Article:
Kaleidoscope #4: Music in Quarantine

When life is “normal” I think our routines and interactions prompt our listening habits. For example, in the gym you might listen to a hip-hop playlist on Spotify. Studying at the library, maybe you put on classical music or “lo-fi beats.” But what happens when you don’t go anywhere? Or see anyone? What does music sound like when every day is the same?

Personally, I’ve gone through a few different phases.

  1. Denial. Not denial of the current situation of course but denial of its effect on me. Maybe a better title for this phase then would be “Escapism.” Regardless, my first week of social isolation was spent curating a dance playlist. I was determined to “stay positive!” and the tunes of Stevie Wonder, Kehlani, the Jonas Brothers and Taylor Swift definitely helped.
  2. Discovery. Finally I had all this time to listen to new albums. Whether I hadn’t gotten around to them in the bustle of my typical school week or they were a new release in quarantine, I filled the gap left by gym and studying music with music I hadn’t heard before. How sweet to soak in new songs undistracted, but how sad that they might always be tinged with the weirdness of the first time I heard them. This week was full of Conan Gray and Ingrid Andress’s debut albums, Dua Lipa’s sophomore effort, and 5 Seconds of Summer’s latest record.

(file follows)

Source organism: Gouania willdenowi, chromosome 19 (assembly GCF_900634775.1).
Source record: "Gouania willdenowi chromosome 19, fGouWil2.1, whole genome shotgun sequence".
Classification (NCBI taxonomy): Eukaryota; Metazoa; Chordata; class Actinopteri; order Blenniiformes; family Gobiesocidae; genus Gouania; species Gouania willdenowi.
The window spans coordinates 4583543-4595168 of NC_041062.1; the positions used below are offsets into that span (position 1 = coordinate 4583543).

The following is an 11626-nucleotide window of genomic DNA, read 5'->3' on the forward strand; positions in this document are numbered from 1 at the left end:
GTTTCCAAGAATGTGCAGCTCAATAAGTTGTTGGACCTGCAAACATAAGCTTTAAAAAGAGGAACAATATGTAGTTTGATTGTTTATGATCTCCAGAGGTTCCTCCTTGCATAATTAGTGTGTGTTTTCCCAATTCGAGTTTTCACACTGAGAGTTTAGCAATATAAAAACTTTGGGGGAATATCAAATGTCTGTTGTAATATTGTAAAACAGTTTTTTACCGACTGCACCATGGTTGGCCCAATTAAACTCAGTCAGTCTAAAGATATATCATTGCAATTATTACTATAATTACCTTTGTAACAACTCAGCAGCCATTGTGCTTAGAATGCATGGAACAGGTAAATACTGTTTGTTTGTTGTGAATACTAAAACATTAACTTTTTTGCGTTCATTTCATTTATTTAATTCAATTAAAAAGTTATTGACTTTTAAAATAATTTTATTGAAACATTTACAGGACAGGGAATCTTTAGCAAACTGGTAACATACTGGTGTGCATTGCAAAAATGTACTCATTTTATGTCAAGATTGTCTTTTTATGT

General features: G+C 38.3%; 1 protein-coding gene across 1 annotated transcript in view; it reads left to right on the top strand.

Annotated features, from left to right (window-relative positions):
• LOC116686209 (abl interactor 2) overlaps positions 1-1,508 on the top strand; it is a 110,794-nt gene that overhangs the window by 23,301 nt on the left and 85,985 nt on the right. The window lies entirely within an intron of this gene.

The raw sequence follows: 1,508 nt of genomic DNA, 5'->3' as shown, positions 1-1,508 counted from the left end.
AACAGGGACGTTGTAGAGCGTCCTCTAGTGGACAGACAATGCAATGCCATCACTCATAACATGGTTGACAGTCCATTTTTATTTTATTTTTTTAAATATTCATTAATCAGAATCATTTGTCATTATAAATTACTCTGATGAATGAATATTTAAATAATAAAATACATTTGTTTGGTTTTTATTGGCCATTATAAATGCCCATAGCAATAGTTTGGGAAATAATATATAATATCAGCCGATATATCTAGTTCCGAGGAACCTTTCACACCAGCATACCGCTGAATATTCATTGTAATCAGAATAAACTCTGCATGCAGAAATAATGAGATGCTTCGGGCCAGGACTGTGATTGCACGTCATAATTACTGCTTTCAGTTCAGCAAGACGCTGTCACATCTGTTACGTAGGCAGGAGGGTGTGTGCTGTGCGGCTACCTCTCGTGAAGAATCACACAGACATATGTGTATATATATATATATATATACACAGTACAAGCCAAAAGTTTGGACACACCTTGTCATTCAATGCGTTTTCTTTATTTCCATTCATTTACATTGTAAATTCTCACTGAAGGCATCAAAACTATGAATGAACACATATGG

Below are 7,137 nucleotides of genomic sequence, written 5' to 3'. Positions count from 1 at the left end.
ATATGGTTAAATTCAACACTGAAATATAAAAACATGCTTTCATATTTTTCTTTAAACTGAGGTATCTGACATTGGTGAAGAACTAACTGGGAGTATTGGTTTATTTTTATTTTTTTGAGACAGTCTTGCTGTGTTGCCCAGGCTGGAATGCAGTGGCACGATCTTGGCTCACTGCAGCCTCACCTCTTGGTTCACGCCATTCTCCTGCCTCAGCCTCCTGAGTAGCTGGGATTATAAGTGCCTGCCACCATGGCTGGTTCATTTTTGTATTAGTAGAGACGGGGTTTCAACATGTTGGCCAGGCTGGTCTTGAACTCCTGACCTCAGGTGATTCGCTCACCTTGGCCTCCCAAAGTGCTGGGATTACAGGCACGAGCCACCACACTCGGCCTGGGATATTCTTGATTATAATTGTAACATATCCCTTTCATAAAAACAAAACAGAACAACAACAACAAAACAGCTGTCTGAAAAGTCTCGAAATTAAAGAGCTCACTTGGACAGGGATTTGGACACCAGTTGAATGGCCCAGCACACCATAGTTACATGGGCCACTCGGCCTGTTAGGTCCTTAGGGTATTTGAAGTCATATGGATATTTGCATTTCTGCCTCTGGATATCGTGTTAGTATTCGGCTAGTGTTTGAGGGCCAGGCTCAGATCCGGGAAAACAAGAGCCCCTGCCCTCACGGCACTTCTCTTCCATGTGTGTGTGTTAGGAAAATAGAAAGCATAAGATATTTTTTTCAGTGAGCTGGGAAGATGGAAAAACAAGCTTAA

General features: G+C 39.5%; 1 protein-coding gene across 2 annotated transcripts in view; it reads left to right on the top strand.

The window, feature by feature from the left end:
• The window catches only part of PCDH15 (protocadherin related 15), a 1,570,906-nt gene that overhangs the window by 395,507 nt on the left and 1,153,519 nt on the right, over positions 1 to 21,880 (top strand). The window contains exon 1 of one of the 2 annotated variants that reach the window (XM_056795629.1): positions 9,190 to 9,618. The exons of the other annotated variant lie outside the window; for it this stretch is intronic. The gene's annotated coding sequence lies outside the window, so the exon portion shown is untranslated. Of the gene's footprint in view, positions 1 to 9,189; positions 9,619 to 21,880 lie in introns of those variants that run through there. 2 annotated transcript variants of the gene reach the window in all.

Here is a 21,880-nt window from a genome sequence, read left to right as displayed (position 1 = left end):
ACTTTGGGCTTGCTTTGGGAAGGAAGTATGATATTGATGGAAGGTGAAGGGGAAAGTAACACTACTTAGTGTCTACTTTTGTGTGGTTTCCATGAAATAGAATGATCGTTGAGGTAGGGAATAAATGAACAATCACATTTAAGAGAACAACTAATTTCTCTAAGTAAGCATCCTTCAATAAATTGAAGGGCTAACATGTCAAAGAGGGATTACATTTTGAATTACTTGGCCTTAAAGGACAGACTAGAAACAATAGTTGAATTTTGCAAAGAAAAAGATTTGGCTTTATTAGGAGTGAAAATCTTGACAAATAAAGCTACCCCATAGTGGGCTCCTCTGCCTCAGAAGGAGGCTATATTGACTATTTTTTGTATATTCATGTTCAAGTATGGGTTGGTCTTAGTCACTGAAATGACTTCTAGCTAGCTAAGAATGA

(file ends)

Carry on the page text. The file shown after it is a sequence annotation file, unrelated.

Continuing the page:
3. Deep Dive. More recently, I found myself looking up “2012 Country Music Hits” and latching on to Luke Bryan’s spring break-themed albums. I understand how that might be perceived as a cry for help, but don’t worry. This listening phase is all about nostalgia. It’s a second wave of escapism, high school edition. I had no idea three weeks ago that songs like “Suntan City” and “Spring Breakdown” would bring me so much comfort. But they do. Go figure.
  4. Darkness. As I’m writing this, I can sense the dawn of a new chapter in my quarantine music saga. Reality is setting in. Or, at least it’s getting harder to push away. The news is so overwhelming that I’ve been drawn toward music that feels small and warm and quiet. As I’m writing this, I’ve been listening to “Lonely Together” by Caitlyn Smith on repeat. 


So what does music sound like when the world hits pause? As best as I can figure, it sounds like whatever keeps us sane in the moment. Rooted in place, time can start to feel numbing. But music is a way to change that — to boost your mood or switch your lens. What have you been listening to?

(Image Source: Unsplash)


Junior studying Sociology and American Culture. Writes about art through a new perspective... more art! Appreciator of music, visual arts, poetry, and golden hour — often all at once.

Leave a Reply

Be the First to Comment!